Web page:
I think we can predict from past experience what's going on in the White House. First, there's the realization that they have one of these daily or weekly crises. There may be a growing sense -- but here I may be a little ahead of them -- that this one has real possibilities for bringing them down. Part of that is because the administration has said that the president knows of no one in the White House being involved. That is almost surely a lie, and it's a lie that is now entangled in a legal process. The FBI is going to be asking who knew what when. [White House spokesman Scott] McClellan says the president knows that Rove has no involvement. That statement is going to be declared inoperative. At the very least, Rove was clearly involved in calling people up and saying Valerie Plame is fair game.
They have already made statements they are going to have to reverse. It is not going to end up that there was no White House involvement. One leak, even of an undercover agent, is not going to look like an impeachable offense, but the lies and obstruction of justice going on now, that stuff is going to come out, and that stuff is going to look impeachable. I can see just how this is going to go down now that there's a legal process as there was in Watergate.
Of course, we wouldn't want to impeach Bush. Cheney is Bush's impeachment insurance, just as Spiro Agnew was Nixon's impeachment insurance. We need to get them all out of there.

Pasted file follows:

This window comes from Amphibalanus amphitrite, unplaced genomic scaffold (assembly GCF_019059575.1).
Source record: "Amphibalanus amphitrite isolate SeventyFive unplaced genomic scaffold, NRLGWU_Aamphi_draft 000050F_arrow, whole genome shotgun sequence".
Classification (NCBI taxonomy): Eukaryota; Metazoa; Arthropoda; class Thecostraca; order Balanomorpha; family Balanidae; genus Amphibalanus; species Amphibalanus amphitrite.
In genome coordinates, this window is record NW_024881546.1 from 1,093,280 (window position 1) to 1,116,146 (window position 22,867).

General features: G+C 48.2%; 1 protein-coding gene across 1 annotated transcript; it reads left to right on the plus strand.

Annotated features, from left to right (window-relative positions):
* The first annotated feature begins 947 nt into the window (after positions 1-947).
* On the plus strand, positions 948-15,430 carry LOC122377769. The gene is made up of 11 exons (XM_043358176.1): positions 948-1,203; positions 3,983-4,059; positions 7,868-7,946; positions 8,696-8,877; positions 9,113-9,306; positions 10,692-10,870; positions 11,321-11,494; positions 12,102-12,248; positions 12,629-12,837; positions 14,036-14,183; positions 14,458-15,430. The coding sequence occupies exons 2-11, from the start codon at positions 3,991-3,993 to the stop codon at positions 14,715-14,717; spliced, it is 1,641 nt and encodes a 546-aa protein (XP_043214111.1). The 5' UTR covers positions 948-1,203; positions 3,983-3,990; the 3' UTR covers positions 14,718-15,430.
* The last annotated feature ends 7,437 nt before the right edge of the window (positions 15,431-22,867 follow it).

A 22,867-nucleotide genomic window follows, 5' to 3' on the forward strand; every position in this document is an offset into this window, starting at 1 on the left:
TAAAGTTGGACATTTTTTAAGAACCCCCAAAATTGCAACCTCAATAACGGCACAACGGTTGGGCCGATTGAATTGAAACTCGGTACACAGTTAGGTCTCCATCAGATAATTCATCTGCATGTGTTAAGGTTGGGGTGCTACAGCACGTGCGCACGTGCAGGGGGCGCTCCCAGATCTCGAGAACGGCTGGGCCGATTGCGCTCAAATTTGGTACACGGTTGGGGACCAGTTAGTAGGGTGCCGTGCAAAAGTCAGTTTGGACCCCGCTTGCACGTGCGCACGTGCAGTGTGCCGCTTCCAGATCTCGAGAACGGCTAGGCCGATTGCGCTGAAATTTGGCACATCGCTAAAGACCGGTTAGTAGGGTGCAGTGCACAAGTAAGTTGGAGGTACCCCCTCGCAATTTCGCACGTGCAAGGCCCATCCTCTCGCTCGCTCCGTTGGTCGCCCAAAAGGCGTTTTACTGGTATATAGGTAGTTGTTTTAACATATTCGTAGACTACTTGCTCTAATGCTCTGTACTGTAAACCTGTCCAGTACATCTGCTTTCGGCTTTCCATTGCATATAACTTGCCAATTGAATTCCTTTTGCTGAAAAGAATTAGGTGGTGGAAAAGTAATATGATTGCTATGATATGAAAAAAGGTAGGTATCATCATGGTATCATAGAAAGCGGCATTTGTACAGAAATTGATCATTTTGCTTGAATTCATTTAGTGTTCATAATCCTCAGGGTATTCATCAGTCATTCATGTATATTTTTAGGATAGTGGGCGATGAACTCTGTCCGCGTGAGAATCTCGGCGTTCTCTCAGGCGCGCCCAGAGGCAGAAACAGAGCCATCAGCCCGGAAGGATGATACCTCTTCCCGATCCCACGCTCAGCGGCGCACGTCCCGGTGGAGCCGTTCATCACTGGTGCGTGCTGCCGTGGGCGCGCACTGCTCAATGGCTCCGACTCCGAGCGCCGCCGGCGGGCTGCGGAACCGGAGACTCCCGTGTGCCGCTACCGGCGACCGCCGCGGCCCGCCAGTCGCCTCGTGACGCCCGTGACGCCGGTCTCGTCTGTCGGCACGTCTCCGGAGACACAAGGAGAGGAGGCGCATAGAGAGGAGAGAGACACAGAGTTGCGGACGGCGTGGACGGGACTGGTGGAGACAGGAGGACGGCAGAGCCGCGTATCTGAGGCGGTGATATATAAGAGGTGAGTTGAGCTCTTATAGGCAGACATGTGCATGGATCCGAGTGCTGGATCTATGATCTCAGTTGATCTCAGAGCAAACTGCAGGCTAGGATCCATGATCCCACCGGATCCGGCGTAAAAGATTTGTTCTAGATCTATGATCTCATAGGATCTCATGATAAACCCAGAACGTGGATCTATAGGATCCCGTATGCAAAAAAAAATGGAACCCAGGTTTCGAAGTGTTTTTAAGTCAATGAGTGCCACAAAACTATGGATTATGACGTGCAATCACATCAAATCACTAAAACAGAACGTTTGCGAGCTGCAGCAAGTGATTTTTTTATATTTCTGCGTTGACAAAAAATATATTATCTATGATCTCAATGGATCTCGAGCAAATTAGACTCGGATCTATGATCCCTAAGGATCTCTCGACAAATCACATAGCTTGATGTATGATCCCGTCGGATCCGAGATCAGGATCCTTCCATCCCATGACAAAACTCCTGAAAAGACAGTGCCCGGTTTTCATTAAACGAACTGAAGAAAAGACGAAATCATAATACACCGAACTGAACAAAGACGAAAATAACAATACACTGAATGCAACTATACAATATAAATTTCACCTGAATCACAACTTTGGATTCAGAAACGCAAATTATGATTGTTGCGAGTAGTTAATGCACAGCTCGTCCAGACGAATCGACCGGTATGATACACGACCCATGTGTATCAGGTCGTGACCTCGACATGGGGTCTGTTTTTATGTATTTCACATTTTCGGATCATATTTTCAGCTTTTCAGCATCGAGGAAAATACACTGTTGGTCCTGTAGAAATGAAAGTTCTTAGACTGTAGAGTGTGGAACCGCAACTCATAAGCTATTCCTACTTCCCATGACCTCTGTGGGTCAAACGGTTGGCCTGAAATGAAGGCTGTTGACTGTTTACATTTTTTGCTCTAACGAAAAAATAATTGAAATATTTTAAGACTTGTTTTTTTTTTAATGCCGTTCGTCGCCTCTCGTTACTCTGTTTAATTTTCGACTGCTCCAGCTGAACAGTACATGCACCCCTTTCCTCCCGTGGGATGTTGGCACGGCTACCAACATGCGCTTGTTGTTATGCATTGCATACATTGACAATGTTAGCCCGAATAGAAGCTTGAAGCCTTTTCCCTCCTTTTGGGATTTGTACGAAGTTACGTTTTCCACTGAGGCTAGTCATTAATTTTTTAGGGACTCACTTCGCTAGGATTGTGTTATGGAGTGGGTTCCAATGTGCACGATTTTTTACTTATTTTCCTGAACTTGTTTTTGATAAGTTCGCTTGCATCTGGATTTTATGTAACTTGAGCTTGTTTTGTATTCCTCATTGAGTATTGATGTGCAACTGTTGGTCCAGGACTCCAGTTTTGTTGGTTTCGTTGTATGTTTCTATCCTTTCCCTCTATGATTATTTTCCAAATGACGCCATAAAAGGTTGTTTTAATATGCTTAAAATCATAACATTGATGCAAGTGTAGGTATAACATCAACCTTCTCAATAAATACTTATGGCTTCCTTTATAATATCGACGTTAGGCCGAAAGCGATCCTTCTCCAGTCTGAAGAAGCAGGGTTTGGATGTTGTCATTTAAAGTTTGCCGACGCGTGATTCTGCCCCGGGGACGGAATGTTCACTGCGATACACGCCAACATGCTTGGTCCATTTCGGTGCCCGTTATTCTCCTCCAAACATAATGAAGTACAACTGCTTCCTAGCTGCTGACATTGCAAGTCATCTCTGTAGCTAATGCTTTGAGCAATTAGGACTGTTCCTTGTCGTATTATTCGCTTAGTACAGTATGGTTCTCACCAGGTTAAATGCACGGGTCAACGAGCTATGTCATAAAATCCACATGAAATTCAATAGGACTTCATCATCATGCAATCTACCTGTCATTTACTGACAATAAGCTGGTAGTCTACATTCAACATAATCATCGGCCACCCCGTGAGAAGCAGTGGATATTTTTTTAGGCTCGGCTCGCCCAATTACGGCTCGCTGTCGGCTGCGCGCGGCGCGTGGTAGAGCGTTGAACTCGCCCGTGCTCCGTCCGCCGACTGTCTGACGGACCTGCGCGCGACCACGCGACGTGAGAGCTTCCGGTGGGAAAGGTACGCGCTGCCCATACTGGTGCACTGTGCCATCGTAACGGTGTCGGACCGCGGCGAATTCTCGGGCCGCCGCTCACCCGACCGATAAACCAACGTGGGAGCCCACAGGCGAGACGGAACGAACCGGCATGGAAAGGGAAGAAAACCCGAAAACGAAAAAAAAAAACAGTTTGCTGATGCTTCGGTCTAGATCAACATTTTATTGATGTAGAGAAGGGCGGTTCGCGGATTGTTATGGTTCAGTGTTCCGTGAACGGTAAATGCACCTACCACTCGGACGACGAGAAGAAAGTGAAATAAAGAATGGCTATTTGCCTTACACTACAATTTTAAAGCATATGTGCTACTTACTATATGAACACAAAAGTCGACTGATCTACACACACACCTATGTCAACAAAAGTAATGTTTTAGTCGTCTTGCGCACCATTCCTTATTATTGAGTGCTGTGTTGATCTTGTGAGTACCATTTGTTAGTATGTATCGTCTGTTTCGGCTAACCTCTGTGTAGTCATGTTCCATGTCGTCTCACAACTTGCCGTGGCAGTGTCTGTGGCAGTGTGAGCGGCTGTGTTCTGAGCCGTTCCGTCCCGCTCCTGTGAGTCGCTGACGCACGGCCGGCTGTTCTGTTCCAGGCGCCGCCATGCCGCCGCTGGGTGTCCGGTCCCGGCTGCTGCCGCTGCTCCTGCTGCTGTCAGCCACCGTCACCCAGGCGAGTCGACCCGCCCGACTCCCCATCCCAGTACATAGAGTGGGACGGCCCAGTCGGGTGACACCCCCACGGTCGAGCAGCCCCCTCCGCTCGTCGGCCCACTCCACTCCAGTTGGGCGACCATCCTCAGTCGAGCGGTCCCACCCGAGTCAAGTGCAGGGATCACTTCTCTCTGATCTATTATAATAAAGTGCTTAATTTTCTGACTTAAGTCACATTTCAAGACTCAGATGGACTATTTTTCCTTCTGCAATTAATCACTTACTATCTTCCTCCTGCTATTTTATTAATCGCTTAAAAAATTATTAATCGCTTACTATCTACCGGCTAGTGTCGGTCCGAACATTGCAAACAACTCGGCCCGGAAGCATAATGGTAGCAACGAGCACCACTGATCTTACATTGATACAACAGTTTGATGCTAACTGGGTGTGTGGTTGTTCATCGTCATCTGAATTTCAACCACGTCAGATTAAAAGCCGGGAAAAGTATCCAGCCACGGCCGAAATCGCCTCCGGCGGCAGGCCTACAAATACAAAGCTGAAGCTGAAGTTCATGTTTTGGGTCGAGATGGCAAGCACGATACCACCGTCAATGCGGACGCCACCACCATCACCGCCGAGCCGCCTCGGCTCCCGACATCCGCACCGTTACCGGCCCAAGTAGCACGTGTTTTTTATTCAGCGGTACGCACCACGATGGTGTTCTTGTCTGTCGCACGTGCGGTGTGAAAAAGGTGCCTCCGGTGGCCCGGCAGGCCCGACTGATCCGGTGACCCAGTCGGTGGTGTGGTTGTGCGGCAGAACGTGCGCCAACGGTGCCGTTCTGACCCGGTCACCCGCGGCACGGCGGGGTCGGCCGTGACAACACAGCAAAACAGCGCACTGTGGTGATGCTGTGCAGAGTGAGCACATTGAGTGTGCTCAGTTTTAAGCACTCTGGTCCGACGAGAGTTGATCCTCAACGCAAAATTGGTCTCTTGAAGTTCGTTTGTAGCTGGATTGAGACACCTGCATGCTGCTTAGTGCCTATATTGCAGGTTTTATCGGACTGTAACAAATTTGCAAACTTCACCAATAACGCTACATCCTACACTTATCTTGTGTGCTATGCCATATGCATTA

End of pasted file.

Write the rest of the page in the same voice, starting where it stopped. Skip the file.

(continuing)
But didn't Nixon's downfall depend on some outraged Republicans turning against him? That seems less likely now -- the parties are so much more polarized and zealously partisan.
Once you get people being questioned by the FBI and going before a grand jury, someone is likely to be unwilling to commit perjury. Under Nixon, it reached that point because I was on trial and there was a legal obligation to pass on certain information to my judge. Nixon was withholding the information about breaking into my doctor's office from my trial. There you had a case where Republicans in the Justice Department finally went to the president and said, "You've got to send the information." They were implying they would resign because they didn't want to be caught in obstruction of justice.
There's no exact counterpart here, but there's a real chance someone in the White House will crack on this. Maybe even for conscientious reasons.
The other part is outside the White House; there's the call for a special prosecutor. The administration is trying to hold the Republican line very closely on this, but if you look at the New York Times, it says a Republican with close ties to administration says the White House was monitoring five Republicans in Congress, all of whom have an independent streak. Putting pressure on them -- to tell the truth, to follow their conscience, to break ranks -- would be very worthwhile. This is the time for Democrats and Republicans to be telling those guys, "Do your duty to the country. Don't follow White House discipline on this."
Republicans are trying to paint Wilson as some kind of rabid leftist. That characterization is absurd, but watching him, it looks like he might have been radicalized by this experience. How does going through something like this, and seeing your government do things you never would have imagined, change the way you view the world?
Of course, to call Wilson a rabid leftist is simply ridiculous. His first ambassadorship was under Bush I. He was praised by Bush for his performance [working at the embassy] in Iraq before the first Gulf War.